Harriet the tunneling machine arrives at MLK Jr. Station (again!)

The tunnel boring machine that is digging the second of the two rail tunnels under Crenshaw Boulevard arrived at the future Martin Luther King, Jr. Station last week. The first rail tunnel was completed last year and then Harriet was taken apart and reassembled to dig the second tunnel from north to south — starting at the future Expo/Crenshaw Station (which will be the transfer point to the Expo Line) and then making her way toward Leimert Park.

Next stop: Leimert Park Station and at that time, Harriet’s job will be done.

Click here to see a gallery of other recent photos of construction up and down the Crenshaw/LAX corridor. There’s a lot of progress. The project is projected to open in late 2019 and is funded primarily by Measure R, the half-cent sales tax approved by Los Angeles County voters in 2008.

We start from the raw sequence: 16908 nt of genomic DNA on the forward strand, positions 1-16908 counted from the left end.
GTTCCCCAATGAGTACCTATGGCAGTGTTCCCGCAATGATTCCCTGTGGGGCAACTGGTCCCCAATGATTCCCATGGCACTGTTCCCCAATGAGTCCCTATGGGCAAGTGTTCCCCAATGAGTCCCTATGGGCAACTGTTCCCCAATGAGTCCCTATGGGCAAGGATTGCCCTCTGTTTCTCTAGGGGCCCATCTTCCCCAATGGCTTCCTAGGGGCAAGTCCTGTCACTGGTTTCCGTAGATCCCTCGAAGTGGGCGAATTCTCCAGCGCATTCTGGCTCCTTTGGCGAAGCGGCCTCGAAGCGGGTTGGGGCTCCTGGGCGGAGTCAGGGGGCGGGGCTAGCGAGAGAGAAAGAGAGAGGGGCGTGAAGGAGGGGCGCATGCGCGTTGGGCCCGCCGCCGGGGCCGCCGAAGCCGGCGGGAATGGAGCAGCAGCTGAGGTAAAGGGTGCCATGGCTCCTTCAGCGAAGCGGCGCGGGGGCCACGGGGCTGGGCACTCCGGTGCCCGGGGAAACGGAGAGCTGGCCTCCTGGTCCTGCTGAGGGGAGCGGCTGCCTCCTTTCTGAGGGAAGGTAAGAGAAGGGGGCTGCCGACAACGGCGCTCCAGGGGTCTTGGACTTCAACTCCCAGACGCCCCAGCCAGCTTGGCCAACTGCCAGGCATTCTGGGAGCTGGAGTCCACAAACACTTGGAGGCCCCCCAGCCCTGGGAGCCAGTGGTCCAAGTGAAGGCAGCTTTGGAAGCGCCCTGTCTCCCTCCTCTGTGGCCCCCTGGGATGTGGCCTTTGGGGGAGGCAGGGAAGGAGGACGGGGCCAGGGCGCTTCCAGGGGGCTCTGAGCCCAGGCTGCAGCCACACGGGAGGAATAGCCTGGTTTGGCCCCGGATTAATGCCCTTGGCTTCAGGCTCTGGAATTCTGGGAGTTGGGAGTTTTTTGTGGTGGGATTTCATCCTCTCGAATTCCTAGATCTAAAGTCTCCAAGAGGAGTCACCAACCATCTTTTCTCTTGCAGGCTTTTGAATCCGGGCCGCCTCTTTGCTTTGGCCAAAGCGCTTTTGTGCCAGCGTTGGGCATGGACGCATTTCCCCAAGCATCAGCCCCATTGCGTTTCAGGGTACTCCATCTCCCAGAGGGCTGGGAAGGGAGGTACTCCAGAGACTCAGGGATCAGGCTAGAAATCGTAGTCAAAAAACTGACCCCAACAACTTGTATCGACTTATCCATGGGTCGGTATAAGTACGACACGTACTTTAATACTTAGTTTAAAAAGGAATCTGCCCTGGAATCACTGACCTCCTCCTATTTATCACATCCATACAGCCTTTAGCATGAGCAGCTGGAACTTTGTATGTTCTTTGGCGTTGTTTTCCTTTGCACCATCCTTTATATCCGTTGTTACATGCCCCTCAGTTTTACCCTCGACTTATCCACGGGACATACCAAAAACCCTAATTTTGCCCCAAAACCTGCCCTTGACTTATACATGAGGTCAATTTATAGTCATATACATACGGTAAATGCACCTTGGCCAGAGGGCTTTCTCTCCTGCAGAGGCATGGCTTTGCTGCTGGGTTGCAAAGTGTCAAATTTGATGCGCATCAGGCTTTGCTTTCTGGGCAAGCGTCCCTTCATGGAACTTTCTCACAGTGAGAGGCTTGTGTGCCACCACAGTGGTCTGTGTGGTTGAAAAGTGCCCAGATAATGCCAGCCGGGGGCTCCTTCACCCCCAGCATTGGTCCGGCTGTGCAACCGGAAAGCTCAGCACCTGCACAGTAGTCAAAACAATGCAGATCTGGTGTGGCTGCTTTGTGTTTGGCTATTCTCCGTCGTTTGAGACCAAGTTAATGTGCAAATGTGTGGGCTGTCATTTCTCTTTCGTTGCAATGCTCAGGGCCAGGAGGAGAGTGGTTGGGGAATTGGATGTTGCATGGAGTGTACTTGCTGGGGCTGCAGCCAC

Here’s a map of the project for those who are unfamiliar:

4 replies

  1. Almost seems like half of the line is going to be travelling at grade with vehicular traffic, might be better than most lines…………………….

    • This will be one of the most grade-separated lines in the entire Metro Rail light rail system, little more than half of the line is above or below grade—Second only to the Green Line. None of the lines travel with mixed flow traffic like a streetcar in San Francisco or Portland, you have to give them some credit there. Crenshaw Line will only have a few un-gated cross traffic type intersections that resemble the low points of the Expo Line (or, Gold Line for that matter) at most.

  2. Then, Harriet could go to work and help out at the Regional Connector site, huh?

    And, I would reckon that the diameter of the tunnel boring machine used for the Purple Line subway would need to be LARGER to accommodate heavy rail trains?

    • Hi Morris,

      Unfortunately, Regional Connector’s TBM will have to go it alone. Many aspects of TBMs are built specifically for the soil conditions they will dig through, so they aren’t often interchangeable.

      Anna Chen
      Writer, The Source